A sermon by Dean Sam Candler
Homecoming Sunday – Proper 15, Year C
Since we are surrounded by so great a cloud of witnesses,
…let us run with perseverance the race that is set before us,
looking to Jesus the pioneer and perfecter of our faith,
- Hebrews 12:1-2
We are back! Welcome to Homecoming Sunday, when we join the people that The Letter to the Hebrews just spoke about: the biblical heroes Rahab, Gideon, Barak, Samson, Jephthah, David, and Samuel – the great cloud of witnesses that surrounds us each time we act in faith.
Can I get a witness this morning? Can I get a witness? I can’t sing it like Marvin Gaye, or Mick Jagger, but that is my question for the day. Can I Get a Witness?
It’s actually a familiar call from the pulpit in African-American churches. Can I get a witness? I love that question.
The Christian life is about witness, on all sorts of levels. Yes, we witness to Jesus in the church, and we witness to faith. But we witness to sad things, too: death and pain and wrong. Then, we witness to resurrection— not just the resurrection of Jesus, but the many resurrections we experience in our own lives. Finally, we witness to love. Is there love in the world? Yes, there is; and we are supposed to be witnessing to it.
As some of you know, my family visits a lake in Canada every year. It is where I met my wife, and where we return each summer. A few weeks ago, up there, I learned something else about witness.
The lake is actually a very public place. My son pointed out to me one day that the lake is different from a beach, where others go each summer. On a beach, all the people sit together, sometimes on a quite crowded beach; but we look away, out into a vast, often empty, ocean. It is seemingly endless, and beautiful. We certainly touch transcendence at ocean beaches.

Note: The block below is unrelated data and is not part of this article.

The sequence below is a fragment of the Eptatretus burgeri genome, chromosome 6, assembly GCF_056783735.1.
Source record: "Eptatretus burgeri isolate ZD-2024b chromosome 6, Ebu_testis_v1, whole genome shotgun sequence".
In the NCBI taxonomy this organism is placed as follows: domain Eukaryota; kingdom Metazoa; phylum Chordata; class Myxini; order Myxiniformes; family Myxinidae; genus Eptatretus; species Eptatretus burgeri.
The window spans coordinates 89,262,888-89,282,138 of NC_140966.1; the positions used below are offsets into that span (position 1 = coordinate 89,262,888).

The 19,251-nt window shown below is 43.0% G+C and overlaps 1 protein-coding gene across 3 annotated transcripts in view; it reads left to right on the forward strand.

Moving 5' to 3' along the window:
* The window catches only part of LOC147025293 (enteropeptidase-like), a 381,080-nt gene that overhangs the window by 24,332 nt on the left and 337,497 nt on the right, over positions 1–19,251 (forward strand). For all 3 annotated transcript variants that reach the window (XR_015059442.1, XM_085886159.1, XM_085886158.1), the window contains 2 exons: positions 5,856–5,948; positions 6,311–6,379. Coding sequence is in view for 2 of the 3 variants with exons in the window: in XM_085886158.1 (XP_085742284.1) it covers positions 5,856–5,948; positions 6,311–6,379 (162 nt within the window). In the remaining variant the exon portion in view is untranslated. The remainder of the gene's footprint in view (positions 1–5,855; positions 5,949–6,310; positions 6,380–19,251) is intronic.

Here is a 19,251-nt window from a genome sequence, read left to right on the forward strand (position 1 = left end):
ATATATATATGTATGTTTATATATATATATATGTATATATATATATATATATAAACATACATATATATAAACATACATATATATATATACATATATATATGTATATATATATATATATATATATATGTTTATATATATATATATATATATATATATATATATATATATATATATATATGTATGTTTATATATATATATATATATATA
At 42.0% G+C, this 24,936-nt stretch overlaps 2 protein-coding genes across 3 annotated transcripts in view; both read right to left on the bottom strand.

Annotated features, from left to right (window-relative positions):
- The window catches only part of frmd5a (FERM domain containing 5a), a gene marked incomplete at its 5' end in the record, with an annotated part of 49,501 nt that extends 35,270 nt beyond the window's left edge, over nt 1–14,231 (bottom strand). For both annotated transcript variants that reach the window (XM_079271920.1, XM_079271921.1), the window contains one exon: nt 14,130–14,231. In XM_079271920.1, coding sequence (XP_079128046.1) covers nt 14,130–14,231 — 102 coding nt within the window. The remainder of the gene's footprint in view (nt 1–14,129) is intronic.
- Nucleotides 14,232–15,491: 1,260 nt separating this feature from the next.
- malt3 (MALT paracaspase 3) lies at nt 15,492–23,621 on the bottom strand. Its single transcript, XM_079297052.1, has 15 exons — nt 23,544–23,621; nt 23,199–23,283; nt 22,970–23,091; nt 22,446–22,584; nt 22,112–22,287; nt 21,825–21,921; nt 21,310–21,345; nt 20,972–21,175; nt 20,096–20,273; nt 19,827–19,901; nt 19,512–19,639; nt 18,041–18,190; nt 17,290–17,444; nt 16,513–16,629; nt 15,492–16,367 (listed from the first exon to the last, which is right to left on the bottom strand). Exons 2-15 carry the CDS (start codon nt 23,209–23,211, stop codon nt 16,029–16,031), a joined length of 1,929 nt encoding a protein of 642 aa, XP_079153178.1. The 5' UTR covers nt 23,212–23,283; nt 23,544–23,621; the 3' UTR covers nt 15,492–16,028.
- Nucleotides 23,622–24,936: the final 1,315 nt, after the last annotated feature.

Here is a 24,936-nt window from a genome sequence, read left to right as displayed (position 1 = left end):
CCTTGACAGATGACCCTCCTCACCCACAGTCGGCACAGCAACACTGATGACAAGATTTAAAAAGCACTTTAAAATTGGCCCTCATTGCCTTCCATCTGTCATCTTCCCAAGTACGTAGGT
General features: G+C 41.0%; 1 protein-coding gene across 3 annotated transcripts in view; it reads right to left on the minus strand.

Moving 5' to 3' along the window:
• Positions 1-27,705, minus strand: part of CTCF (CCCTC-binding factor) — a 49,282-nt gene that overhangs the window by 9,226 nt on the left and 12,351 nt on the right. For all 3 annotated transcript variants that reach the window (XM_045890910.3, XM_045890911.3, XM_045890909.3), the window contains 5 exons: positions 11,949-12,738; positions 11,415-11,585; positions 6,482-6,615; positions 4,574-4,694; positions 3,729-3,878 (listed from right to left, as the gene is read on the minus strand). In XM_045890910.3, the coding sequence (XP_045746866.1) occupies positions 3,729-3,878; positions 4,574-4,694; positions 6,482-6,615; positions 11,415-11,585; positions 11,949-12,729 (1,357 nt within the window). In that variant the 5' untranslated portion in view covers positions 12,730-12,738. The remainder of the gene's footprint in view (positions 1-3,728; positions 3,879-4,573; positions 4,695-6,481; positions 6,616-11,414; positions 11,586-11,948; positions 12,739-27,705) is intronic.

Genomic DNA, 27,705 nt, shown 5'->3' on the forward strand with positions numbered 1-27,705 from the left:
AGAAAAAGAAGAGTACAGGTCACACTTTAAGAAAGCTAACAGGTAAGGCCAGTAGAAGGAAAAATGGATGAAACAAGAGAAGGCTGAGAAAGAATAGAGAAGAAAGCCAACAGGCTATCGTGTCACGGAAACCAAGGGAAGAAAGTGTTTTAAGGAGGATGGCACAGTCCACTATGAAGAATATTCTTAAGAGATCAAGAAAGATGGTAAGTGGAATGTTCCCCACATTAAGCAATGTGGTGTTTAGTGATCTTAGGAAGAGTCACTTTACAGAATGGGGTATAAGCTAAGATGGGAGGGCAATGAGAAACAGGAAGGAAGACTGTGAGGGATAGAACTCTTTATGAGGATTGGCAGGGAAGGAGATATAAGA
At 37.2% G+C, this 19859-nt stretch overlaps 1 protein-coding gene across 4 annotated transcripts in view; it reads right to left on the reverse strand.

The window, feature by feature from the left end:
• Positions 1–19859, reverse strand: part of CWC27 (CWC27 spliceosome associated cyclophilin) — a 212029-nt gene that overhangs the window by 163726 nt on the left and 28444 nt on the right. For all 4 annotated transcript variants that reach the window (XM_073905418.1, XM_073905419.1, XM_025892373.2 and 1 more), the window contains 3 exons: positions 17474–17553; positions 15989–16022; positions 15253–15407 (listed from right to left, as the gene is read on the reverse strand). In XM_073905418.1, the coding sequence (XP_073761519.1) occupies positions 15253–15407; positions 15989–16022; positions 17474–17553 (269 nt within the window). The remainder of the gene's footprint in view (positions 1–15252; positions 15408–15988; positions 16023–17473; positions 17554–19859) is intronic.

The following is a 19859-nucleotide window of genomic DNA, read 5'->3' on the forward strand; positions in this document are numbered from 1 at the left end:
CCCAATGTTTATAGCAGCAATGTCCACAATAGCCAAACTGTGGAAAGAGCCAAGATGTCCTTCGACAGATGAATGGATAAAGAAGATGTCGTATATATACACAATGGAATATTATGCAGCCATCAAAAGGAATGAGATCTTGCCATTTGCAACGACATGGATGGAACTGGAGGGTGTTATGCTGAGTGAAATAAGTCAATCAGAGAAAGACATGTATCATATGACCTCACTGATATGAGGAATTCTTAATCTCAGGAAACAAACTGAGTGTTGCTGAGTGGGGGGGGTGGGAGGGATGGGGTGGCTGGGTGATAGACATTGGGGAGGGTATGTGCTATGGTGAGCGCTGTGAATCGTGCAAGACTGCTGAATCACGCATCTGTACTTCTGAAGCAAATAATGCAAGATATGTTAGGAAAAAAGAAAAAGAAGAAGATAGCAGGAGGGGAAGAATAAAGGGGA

But on a lake, when we sit on a dock or on a porch, and when we gaze out into the water, there is usually another shore, with people on the other side, gazing back out at us. We are all on the outside looking in, and it’s a very public place. We are witnessing each other, sitting, swimming, boating, canoeing, sailing. We all see pretty much everything together. The lake is a public place.
A few weeks ago, I received a special gift. I was the humble recipient of an old sailboat, a beautiful old Canadian sailing dinghy, about fourteen feet long, made of cedar. She is a classic, and I spent as much time as possible this past month sailing her, in all sorts of weather conditions.
One day I took her out when the weather was way too windy, way too strong. I knew the weather was tempestuous, but it wasn’t until I sailed into the main channel of the lake that I realized how gusty, and even dangerous it was. It was fun, but it was also quite scary. I almost tipped over a couple of times, not a good thing.
When I sailed by the dock of a friend of mine, he was signaling me by crossing his arms over his head, essentially saying, “Get off the lake! Stop the sail! Go home!” He was right, of course, but I had quite a distance before I could get back to my own dock.
I continued to tack and lean and heel into the wind. But I was somehow comforted by having seen my friend on the dock. I was comforted, because I realized that he was watching me. He was actually watching over me. He was witnessing me. I knew that if I were to capsize, to turn over, he would be in his outboard motor boat in a flash to fish me out of the water.